- NAFTA (North American Free Trade Agreement): a free trade agreement between the United States, Mexico, and Canada.

    - New Zealand-China Free Trade Agreement: a free trade agreement between China and New Zealand.

    An organisation that highly contributed to the development of free trade is the World Trade Organisation (WTO). The WTO is an international organisation that aims to open trade for the benefit of all.

    The WTO provides a forum for negotiating agreements aimed at reducing obstacles to international trade and ensuring a level playing field for all, thus contributing to economic growth and development.

    - World Trade Organisation

    Types of free trade agreements

    There are several types of free trade agreements (FTAs), each with unique characteristics and purposes. Here are some of the main types:

    Bilateral Free Trade Agreements

    Bilateral Free Trade Agreements are agreements between two countries aimed at reducing or eliminating barriers to trade and enhancing economic integration. An example of a bilateral FTA is the United States–Australia Free Trade Agreement (AUSFTA).

    Multilateral Free Trade Agreements

    Multilateral Free Trade Agreements are agreements involving more than two countries. They aim to liberalize trade between a group of nations by reducing or eliminating tariffs, import quotas, and other trade restrictions. An example of a multilateral FTA is the North American Free Trade Agreement (NAFTA) between the United States, Canada, and Mexico.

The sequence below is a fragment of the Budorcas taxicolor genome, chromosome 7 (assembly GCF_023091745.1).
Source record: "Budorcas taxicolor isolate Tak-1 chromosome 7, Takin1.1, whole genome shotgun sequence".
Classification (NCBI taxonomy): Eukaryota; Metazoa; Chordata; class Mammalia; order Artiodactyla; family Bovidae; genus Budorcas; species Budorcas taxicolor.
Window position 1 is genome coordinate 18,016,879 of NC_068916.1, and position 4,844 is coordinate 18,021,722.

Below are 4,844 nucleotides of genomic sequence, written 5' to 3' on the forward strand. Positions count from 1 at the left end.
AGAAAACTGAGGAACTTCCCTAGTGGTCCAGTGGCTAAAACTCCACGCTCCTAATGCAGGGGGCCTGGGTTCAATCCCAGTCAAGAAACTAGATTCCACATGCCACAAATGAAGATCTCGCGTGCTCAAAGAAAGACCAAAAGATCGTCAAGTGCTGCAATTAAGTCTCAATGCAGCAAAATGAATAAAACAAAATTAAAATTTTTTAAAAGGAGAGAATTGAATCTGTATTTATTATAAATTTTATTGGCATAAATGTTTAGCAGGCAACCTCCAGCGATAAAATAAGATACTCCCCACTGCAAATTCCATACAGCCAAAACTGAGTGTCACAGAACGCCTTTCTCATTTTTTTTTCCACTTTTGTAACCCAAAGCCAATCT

Regional Free Trade Agreements

    Regional Free Trade Agreements are similar to multilateral FTAs but usually involve countries within a specific geographic region. Their goal is to encourage trade and economic cooperation within that region. The European Union (EU) is a prominent example, with member countries practicing free trade among themselves.

    Plurilateral Free Trade Agreements

    Plurilateral Free Trade Agreements agreements involve more than two countries, but not all countries in a particular region or globally. These agreements often focus on specific sectors. An example of a plurilateral FTA is the Comprehensive and Progressive Agreement for Trans-Pacific Partnership (CPTPP), which involves 11 countries around the Pacific Rim.

    Preferential Trade Agreements (PTAs)

    Preferential Trade Agreements (PTAs) agreements offer preferential, or more favorable, access to certain products from the countries involved. This is achieved by reducing tariffs but not abolishing them completely. An example of a PTA is the Generalized System of Preferences (GSP) in the United States, which provides preferential duty-free access for over 3,500 products from a wide range of designated beneficiary countries.